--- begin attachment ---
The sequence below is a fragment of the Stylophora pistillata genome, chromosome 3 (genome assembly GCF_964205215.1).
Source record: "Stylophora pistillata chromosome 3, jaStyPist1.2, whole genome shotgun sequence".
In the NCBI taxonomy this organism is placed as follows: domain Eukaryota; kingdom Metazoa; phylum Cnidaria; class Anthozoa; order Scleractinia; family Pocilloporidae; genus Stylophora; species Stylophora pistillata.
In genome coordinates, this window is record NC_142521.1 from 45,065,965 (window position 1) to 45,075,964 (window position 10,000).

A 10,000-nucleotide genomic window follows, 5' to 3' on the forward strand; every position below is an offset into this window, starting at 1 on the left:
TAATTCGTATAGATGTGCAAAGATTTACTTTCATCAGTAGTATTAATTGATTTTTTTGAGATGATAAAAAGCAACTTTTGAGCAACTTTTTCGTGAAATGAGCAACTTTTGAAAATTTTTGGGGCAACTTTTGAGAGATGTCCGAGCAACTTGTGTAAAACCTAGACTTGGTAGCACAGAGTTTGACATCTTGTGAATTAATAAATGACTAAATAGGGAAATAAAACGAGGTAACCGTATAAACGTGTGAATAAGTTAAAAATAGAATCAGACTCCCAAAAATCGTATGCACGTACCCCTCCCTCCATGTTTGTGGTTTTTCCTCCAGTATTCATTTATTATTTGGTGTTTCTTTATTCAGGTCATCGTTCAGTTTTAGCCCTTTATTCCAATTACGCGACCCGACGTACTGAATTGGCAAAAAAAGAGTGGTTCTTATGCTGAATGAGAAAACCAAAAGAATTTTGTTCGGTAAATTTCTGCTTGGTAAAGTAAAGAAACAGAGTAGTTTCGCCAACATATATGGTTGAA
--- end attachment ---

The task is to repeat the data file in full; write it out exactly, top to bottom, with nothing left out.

The sequence below is a fragment of the Stylophora pistillata genome, chromosome 3 (genome assembly GCF_964205215.1).
Source record: "Stylophora pistillata chromosome 3, jaStyPist1.2, whole genome shotgun sequence".
In the NCBI taxonomy this organism is placed as follows: domain Eukaryota; kingdom Metazoa; phylum Cnidaria; class Anthozoa; order Scleractinia; family Pocilloporidae; genus Stylophora; species Stylophora pistillata.
In genome coordinates, this window is record NC_142521.1 from 45,065,965 (window position 1) to 45,075,964 (window position 10,000).

A 10,000-nucleotide genomic window follows, 5' to 3' on the forward strand; every position below is an offset into this window, starting at 1 on the left:
TAATTCGTATAGATGTGCAAAGATTTACTTTCATCAGTAGTATTAATTGATTTTTTTGAGATGATAAAAAGCAACTTTTGAGCAACTTTTTCGTGAAATGAGCAACTTTTGAAAATTTTTGGGGCAACTTTTGAGAGATGTCCGAGCAACTTGTGTAAAACCTAGACTTGGTAGCACAGAGTTTGACATCTTGTGAATTAATAAATGACTAAATAGGGAAATAAAACGAGGTAACCGTATAAACGTGTGAATAAGTTAAAAATAGAATCAGACTCCCAAAAATCGTATGCACGTACCCCTCCCTCCATGTTTGTGGTTTTTCCTCCAGTATTCATTTATTATTTGGTGTTTCTTTATTCAGGTCATCGTTCAGTTTTAGCCCTTTATTCCAATTACGCGACCCGACGTACTGAATTGGCAAAAAAAGAGTGGTTCTTATGCTGAATGAGAAAACCAAAAGAATTTTGTTCGGTAAATTTCTGCTTGGTAAAGTAAAGAAACAGAGTAGTTTCGCCAACATATATGGTTGAA